A risk assessment into: The New Zealand Fire Service LIFE Project
Requirement for Risk Assessment.
It is necessary to undertake a risk assessment for this course in order to minimise the likelihood of injury to candidates and consequently, and amongst other consideration, to reduce the NZFS exposure to litigation in the event of any legal action.
The risk assessment for this project is centred upon the range of physical activities that it is intended to be performed by the candidates. This risk assessment concentrates on those activities where individuals are at risk of injury due to their use of equipment and appliances. It does not make any statement as to the suitability or otherwise of the venue – rather it is for local managers and training personnel to ensure that both suitable and sufficient arrangements are made in this respect. It is strongly suggested that current procedures for the health and safely inspection of Station premises are used, and all personnel involved in the delivery of activities are well versed with the hazards identified, the risk ratings and the control measures of the hazards.
The activities mooted are contained in step 2 of this assessment. Where additional activities are considered, these should be subjected to the same rigorous assessment procedure.
The risk assessment process employed is based upon the general principles contained within the NZFS Risk Management. The NZFS uses AS/NZS 4360:2004 Risk Management and SAA/SNZ HB436:2004 Risk Management Guidelines as its reference for managing risk. The purpose of job analysis is to document the requirements of a job and the work performed. Job and task analysis is performed as a preliminary to successive actions, this includes defining job domains, writing of job descriptions, training needs assessments. This involved the identification of the Activities and the Tasks associated and then a full review of identified Hazards associated with each Activity.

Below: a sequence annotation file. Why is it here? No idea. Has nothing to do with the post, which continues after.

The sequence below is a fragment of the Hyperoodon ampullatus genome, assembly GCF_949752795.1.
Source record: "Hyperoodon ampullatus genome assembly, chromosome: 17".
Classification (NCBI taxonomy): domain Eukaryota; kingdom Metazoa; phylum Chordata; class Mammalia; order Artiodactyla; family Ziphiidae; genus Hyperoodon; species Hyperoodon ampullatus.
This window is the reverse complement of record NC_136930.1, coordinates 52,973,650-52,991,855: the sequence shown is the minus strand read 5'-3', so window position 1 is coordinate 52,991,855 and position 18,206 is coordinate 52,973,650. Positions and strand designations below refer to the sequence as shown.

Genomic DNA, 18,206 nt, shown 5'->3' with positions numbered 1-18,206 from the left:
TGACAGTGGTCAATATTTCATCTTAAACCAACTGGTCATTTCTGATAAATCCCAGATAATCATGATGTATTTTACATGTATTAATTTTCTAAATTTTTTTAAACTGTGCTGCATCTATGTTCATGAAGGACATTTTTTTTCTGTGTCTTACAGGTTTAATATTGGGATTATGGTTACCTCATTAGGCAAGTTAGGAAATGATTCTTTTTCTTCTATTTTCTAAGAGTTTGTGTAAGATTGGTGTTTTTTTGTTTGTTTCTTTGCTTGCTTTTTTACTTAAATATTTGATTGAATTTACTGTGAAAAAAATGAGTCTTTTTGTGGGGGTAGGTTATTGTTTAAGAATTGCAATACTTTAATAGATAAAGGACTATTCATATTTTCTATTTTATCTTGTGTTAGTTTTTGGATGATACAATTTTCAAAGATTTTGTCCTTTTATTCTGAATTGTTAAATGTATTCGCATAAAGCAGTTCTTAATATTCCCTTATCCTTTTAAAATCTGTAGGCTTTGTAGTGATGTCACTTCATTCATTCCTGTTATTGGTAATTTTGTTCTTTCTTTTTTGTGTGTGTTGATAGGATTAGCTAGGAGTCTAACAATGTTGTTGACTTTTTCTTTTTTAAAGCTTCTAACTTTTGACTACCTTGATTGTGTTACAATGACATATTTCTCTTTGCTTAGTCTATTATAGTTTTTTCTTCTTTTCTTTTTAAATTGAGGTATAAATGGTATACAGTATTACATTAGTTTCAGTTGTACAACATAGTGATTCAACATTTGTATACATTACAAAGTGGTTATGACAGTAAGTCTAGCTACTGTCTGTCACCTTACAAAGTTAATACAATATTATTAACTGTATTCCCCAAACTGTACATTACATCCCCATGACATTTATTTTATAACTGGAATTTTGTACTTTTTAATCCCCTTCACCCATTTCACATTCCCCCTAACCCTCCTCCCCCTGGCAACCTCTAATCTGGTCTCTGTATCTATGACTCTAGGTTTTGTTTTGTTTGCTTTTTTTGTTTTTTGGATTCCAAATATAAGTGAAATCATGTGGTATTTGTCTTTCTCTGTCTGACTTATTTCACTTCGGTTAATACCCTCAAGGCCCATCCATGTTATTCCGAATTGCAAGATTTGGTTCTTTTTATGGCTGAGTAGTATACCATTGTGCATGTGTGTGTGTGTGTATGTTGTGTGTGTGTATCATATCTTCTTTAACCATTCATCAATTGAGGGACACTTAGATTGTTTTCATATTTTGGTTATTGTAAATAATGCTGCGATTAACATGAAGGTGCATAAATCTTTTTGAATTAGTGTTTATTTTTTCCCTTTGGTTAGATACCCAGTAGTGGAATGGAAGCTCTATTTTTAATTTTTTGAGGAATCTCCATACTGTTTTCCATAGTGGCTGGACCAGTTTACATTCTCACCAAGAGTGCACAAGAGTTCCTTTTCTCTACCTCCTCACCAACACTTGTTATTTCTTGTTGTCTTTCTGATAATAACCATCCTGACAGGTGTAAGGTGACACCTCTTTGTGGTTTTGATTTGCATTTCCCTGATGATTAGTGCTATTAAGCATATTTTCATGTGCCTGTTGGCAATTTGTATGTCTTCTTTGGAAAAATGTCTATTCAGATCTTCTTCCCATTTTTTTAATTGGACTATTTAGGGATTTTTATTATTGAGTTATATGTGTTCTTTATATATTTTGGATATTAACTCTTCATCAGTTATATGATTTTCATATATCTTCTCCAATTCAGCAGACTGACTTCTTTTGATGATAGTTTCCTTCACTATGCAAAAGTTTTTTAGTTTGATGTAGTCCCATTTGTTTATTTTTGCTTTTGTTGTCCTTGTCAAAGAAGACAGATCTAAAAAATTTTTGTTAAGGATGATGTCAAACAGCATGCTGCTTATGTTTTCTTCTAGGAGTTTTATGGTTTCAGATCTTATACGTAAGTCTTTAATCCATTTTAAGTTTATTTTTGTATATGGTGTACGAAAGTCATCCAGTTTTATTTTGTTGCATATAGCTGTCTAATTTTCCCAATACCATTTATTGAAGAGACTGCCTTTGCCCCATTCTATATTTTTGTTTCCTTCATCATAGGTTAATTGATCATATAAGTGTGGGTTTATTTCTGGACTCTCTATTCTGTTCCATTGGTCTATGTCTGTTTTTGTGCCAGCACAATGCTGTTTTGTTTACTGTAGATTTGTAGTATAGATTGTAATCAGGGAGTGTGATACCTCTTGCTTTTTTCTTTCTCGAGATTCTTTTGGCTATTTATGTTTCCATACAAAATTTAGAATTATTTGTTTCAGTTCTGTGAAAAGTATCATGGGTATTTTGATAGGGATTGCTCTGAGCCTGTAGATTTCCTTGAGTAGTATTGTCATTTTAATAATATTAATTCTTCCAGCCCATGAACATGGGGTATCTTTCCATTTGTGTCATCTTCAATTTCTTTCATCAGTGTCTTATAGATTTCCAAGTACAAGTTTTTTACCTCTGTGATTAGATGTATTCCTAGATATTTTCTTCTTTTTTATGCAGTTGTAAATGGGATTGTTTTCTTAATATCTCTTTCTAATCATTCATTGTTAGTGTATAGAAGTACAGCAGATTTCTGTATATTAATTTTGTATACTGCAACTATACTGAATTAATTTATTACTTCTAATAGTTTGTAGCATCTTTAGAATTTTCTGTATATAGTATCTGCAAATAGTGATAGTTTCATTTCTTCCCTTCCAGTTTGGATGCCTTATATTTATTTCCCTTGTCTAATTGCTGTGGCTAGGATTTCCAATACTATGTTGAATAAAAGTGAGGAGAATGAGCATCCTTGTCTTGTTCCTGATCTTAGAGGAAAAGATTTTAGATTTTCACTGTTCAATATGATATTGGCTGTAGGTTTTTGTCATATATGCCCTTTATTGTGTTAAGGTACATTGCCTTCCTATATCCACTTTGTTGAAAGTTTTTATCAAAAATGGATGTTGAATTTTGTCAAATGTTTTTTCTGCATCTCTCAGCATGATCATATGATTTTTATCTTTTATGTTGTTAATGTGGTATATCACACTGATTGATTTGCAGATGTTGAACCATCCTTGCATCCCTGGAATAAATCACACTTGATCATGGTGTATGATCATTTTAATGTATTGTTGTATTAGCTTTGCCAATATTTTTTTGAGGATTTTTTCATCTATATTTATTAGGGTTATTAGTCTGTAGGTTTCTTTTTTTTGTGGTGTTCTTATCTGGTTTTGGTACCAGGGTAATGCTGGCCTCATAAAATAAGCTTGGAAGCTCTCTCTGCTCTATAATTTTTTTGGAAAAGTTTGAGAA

The Stations in-house generic hazard list was also used. The assessment makes the following explicit:
- The hazards present whilst such activities are undertaken
- An estimated level of risk associated with each activity
- A recommendation of the control measures necessary to reduce identified risks to an acceptable level. These measures include procedures for the use of equipment, the equipment itself, protective equipment and the competence of staff
As a general consideration, the advice from Health & Safety is that, given that this course is intended to help forge links with the community rather than engender competence, the activities should be as low a risk as is commensurate with the objective. Where the view is formed by the project manager that an ascribed levels of risk is unacceptable, then the activity should be moderated or deleted from the programme.
The people involved in the assessment group were made up of Fire Fighters, which included, Union delegates x 2, the Project management x 2 , along with the Eastern Fire Region Regional Health and Safety Coordinator.